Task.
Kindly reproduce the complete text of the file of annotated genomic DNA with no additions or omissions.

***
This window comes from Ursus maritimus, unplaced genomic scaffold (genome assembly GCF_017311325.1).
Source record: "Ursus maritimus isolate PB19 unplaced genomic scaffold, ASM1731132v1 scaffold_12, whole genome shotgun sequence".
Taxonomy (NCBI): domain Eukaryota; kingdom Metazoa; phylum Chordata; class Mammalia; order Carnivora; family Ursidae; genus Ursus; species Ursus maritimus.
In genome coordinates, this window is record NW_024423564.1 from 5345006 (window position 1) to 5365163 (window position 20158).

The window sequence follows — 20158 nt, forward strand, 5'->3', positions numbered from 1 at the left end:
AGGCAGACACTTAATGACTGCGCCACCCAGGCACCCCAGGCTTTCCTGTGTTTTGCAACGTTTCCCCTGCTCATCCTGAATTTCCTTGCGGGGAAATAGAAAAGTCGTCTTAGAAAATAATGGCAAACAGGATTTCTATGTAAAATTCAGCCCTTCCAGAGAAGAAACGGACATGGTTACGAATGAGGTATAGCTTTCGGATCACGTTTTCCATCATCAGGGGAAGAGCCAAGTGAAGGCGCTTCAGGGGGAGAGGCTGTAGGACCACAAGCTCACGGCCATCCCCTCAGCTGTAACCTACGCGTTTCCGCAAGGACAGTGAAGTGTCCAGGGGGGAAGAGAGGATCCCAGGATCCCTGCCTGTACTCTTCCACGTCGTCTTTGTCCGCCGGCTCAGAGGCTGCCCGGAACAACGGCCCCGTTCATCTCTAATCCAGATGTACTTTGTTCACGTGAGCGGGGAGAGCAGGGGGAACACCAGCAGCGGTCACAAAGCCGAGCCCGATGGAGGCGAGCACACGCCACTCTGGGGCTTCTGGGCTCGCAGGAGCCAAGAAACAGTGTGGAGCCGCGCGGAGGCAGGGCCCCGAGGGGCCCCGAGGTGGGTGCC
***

This window comes from Ursus maritimus, unplaced genomic scaffold (genome assembly GCF_017311325.1).
Source record: "Ursus maritimus isolate PB19 unplaced genomic scaffold, ASM1731132v1 scaffold_12, whole genome shotgun sequence".
Taxonomy (NCBI): domain Eukaryota; kingdom Metazoa; phylum Chordata; class Mammalia; order Carnivora; family Ursidae; genus Ursus; species Ursus maritimus.
In genome coordinates, this window is record NW_024423564.1 from 5345006 (window position 1) to 5365163 (window position 20158).

The window sequence follows — 20158 nt, forward strand, 5'->3', positions numbered from 1 at the left end:
AGGCAGACACTTAATGACTGCGCCACCCAGGCACCCCAGGCTTTCCTGTGTTTTGCAACGTTTCCCCTGCTCATCCTGAATTTCCTTGCGGGGAAATAGAAAAGTCGTCTTAGAAAATAATGGCAAACAGGATTTCTATGTAAAATTCAGCCCTTCCAGAGAAGAAACGGACATGGTTACGAATGAGGTATAGCTTTCGGATCACGTTTTCCATCATCAGGGGAAGAGCCAAGTGAAGGCGCTTCAGGGGGAGAGGCTGTAGGACCACAAGCTCACGGCCATCCCCTCAGCTGTAACCTACGCGTTTCCGCAAGGACAGTGAAGTGTCCAGGGGGGAAGAGAGGATCCCAGGATCCCTGCCTGTACTCTTCCACGTCGTCTTTGTCCGCCGGCTCAGAGGCTGCCCGGAACAACGGCCCCGTTCATCTCTAATCCAGATGTACTTTGTTCACGTGAGCGGGGAGAGCAGGGGGAACACCAGCAGCGGTCACAAAGCCGAGCCCGATGGAGGCGAGCACACGCCACTCTGGGGCTTCTGGGCTCGCAGGAGCCAAGAAACAGTGTGGAGCCGCGCGGAGGCAGGGCCCCGAGGGGCCCCGAGGTGGGTGCC